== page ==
For healthy persons, the Target Heart Rate or Training Heart Rate (THR) is a desired range of heart rate reached during aerobic exercise which enables one's heart and lungs to receive the most benefit from a workout. This theoretical range varies based mostly on age; however, a person's physical condition, sex, and previous training also are used in the calculation. Below are two ways to calculate one's THR. In each of these methods, there is an element called "intensity" which is expressed as a percentage. The THR can be calculated as a range of 65–85% intensity. However, it is crucial to derive an accurate HRmax to ensure these calculations are meaningful (see "Maximum heart rate" section above).
Example for someone with a HRmax of 180 (age 40, estimating HRmax As 220 − age):
The Karvonen method factors in resting heart rate (HRrest) to calculate target heart rate (THR), using a range of 50–85% intensity:
Example for someone with a HRmax of 180 and a HRrest of 70:
An alternative to the Karvonen method is the Zoladz method, which derives exercise zones by subtracting values from HRmax:
Example for someone with a HRmax of 180:
A number of investigations indicate that faster resting heart rate has emerged as a new risk factor for mortality in homeothermic mammals, particularly cardiovascular mortality in human beings. Faster heart rate may accompany increased production of inflammation molecules and increased production of reactive oxygen species in cardiovascular system, in addition to increased mechanical stress to the heart. There is a correlation between increased resting rate and cardiovascular risk. This is not seen to be "using an allotment of heart beats" but rather an increased risk to the system from the increased rate.
An Australian-led international study of patients with cardiovascular disease has shown that heart beat rate is a key indicator for the risk of heart attack. The study, published in The Lancet (September 2008) studied 11,000 people, across 33 countries, who were being treated for heart problems. Those patients whose heart rate was above 70 beats per minute had significantly higher incidence of heart attacks, hospital admissions and the need for surgery. University of Sydney professor of cardiology Ben Freedman from Sydney's Concord hospital, said "If you have a high heart rate there was an increase in heart attack, there was about a 46 percent increase in hospitalizations for non-fatal or fatal heart attack."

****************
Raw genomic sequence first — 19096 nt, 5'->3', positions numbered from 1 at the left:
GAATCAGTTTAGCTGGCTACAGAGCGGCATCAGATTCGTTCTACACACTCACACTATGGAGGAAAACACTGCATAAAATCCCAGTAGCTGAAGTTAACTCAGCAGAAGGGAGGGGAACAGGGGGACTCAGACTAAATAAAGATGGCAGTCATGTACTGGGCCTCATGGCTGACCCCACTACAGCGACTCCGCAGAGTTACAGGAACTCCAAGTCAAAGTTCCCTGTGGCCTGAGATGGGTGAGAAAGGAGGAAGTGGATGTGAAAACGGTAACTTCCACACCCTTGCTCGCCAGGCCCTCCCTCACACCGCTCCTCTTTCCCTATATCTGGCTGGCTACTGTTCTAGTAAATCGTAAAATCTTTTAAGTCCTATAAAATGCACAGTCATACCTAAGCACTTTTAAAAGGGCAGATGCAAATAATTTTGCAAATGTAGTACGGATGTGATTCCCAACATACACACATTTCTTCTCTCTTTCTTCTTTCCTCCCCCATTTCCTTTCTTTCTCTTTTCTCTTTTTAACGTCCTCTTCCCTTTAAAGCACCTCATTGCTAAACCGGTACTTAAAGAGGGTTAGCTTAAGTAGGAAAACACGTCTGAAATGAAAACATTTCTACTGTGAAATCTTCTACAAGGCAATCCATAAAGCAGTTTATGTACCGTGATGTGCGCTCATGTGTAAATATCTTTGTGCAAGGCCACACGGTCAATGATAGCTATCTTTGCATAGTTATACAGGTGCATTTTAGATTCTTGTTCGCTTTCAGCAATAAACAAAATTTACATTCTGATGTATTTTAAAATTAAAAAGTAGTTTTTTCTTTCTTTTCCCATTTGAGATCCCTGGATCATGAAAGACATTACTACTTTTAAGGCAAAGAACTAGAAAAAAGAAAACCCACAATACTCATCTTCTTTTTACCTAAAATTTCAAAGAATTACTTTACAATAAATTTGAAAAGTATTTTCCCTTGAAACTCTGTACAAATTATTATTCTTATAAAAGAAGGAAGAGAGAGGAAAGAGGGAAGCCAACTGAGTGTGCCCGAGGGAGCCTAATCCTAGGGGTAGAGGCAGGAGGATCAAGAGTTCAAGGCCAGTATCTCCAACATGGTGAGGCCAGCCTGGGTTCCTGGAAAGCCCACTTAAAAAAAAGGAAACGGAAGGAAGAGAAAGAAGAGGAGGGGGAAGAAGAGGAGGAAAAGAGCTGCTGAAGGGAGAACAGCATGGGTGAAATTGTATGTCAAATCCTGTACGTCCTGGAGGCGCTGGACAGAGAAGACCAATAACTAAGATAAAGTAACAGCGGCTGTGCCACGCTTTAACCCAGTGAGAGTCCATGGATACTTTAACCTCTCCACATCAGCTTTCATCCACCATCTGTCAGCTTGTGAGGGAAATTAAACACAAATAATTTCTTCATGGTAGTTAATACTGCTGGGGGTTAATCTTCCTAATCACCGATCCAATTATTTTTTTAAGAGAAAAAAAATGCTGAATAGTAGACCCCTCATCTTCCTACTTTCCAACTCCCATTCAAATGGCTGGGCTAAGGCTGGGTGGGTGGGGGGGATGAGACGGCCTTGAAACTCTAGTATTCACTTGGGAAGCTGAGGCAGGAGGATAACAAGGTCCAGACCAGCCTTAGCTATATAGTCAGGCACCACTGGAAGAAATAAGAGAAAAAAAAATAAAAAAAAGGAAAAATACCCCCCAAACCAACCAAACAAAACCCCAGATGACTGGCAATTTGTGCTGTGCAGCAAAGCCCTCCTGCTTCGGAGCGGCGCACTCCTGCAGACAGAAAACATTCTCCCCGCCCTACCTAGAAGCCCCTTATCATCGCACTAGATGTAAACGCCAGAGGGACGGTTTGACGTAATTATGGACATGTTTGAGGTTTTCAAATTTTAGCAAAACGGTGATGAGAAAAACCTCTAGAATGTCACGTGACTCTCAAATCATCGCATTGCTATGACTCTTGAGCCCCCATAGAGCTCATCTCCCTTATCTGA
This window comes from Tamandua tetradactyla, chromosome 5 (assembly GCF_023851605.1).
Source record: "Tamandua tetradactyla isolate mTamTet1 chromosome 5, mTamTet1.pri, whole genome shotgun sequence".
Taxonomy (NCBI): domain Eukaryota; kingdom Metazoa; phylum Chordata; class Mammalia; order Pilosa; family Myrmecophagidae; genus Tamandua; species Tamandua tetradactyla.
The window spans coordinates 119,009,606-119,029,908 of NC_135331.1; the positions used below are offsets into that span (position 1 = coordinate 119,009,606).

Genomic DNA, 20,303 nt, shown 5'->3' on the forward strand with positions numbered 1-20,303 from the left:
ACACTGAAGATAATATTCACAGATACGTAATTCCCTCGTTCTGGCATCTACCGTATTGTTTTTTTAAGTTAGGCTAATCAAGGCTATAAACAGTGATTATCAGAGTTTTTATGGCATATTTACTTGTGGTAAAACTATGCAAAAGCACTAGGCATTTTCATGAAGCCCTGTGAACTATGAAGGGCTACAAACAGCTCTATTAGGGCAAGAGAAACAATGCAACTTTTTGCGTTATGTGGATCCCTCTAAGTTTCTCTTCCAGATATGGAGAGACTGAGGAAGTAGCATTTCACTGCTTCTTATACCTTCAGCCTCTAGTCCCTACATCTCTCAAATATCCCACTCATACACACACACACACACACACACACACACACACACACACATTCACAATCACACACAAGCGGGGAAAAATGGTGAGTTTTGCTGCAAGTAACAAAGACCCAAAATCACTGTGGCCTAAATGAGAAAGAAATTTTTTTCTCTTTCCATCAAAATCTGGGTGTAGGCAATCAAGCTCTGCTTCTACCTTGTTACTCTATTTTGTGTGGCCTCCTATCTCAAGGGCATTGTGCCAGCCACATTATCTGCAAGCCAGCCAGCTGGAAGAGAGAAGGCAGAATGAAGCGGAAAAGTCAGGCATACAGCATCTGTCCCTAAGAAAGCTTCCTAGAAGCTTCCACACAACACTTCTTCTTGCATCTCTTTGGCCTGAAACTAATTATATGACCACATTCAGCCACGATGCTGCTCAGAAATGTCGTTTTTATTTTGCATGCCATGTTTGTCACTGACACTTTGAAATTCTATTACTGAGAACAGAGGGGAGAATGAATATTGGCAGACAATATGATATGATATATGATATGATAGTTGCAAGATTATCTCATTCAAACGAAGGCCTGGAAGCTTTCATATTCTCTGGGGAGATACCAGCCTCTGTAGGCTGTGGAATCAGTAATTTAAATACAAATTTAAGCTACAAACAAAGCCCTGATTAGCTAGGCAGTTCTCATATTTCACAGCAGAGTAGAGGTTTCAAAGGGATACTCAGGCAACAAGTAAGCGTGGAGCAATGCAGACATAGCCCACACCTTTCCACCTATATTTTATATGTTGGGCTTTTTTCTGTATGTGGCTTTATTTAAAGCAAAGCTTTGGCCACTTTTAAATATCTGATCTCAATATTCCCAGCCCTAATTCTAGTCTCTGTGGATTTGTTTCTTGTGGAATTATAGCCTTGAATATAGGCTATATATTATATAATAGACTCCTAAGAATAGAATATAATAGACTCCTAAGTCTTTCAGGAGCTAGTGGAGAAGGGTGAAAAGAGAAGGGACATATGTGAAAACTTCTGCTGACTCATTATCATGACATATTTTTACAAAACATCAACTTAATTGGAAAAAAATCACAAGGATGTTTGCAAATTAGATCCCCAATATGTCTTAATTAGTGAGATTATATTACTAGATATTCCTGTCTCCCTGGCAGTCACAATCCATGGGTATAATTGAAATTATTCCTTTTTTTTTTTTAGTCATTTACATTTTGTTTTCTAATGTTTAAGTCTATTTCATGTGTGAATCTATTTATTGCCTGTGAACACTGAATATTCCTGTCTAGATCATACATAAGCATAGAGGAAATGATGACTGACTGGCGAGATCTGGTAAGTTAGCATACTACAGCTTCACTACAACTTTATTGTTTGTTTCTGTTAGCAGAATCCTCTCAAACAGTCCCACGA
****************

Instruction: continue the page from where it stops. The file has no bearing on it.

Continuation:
Standard textbooks of physiology and medicine mention that heart rate (HR) is readily calculated from the ECG as follows:
Tachycardia is a resting heart rate more than 100 beats per minute. This number can vary as smaller people and children have faster heart rates than average adults.
Physiological condition when tachycardia occurs are
Pathological conditions when tachycardia occurs are:
Bradycardia was defined as a heart rate less than 60 beats per minute when textbooks asserted that the normal range for heart rates was 60 - 100 bpm. The normal range has since been revised in textbooks to 50 - 90 bpm for a human at total rest. Setting a lower threshold for bradycardia prevents misclassification of fit individuals as having a pathologic heart rate. The normal heart rate number can vary as children and adolescents tend to have faster heart rates than average adults. Bradycardia may be associated with medical conditions such as hypothyroidism.
Trained athletes tend to have slow resting heart rates, and resting bradycardia in athletes should not be considered abnormal if the individual has no symptoms associated with it. For example Miguel Indurain, a Spanish cyclist and five time Tour de France winner, had a resting heart rate of 28 beats per minute, one of the lowest ever recorded in a healthy human. Martin Brady achieved the world record for the slowest heartbeat in a healthy human with a heart rate of just 27 bpm in 2005 (a record that still stands).
Arrhythmias are abnormalities of the heart rate and rhythm (sometimes felt as palpitations). They can be divided into two broad categories: fast and slow heart rates. Some cause few or minimal symptoms. Others produce more serious symptoms of lightheadedness, dizziness and fainting.